Jesus seizes the moment, the Passover-moment, the Exodus-moment, not least because these, too, speak of the sovereign freedom and presence of God as much over his rebellious and uncomprehending people as over the tyranny of Egypt.

How to Weather Holy Week

As the events of Holy Week unfold, and as we share in them and make our own pilgrimage to the foot of the cross, it should be impossible for us simply look on and register them as an odd quirk of history. This was the perfect storm. This was where the hurricane of divine love met the cold might of empire and the overheated aspiration of Israel.

Only when we pause and reflect on that combination do we begin to understand the meaning of Jesus’s death. Only then may we understand how it is that the true Son of God, the true High Priest, has indeed become King of the world. And perhaps only then can we begin to make sense of all the other things that preoccupy us, the things we carry with us as we make our pilgrimage to the foot of the cross.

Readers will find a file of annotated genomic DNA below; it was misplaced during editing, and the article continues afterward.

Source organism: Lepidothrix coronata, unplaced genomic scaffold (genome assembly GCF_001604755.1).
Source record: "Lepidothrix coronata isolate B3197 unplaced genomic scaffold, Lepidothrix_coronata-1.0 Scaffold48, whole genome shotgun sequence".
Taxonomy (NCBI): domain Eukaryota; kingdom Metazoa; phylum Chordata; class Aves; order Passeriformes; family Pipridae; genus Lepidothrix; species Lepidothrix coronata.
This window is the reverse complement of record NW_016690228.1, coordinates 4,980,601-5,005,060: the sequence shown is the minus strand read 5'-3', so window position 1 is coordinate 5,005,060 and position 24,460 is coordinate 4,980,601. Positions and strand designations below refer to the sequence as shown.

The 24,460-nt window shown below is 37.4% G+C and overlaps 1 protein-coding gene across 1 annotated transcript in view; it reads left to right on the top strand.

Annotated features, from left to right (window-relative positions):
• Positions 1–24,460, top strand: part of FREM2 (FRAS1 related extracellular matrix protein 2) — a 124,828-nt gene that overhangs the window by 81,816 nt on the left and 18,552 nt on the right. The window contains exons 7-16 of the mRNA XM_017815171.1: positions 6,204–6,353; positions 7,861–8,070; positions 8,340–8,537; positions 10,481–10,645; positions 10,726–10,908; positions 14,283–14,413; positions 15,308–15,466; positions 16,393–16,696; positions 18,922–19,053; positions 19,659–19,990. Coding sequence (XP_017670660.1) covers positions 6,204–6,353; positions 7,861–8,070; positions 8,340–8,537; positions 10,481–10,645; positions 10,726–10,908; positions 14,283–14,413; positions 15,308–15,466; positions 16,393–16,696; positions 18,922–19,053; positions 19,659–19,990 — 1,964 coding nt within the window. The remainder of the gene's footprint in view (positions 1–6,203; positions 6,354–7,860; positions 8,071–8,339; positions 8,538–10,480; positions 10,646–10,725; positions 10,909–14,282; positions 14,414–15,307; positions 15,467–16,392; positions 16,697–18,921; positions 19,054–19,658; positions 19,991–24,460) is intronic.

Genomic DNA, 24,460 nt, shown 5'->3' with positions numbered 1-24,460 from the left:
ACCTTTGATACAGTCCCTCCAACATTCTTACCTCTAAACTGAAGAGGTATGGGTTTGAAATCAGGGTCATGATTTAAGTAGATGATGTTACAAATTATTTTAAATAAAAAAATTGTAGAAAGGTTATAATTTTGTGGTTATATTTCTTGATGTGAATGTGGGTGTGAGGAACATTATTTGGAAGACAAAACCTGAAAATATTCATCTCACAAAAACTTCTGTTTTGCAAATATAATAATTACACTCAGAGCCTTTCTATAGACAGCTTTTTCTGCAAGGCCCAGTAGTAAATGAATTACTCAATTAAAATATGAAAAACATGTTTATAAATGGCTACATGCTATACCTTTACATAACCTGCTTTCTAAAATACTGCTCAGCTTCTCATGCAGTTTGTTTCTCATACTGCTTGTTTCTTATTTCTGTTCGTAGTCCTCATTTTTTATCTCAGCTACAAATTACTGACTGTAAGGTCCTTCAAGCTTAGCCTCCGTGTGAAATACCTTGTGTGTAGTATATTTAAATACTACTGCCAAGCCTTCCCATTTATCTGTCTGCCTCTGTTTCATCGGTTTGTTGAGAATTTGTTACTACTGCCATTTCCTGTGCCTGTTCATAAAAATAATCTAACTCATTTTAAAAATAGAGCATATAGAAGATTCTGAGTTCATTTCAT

“Take up your cross,” said Jesus, “and follow me” – and as we do so we often find ourselves caught up in our own micro-versions of the perfect storm. We are subject, first, to all the usual pressures of contemporary culture. If you want to get on in the world, you’ve got to play by its rules. We find quite quickly, however, that the price of “getting on” in the world is our own integrity, as secular pragmatism continues to sweep old-fashioned moralism out of the way. That is one element in our own perfect storm.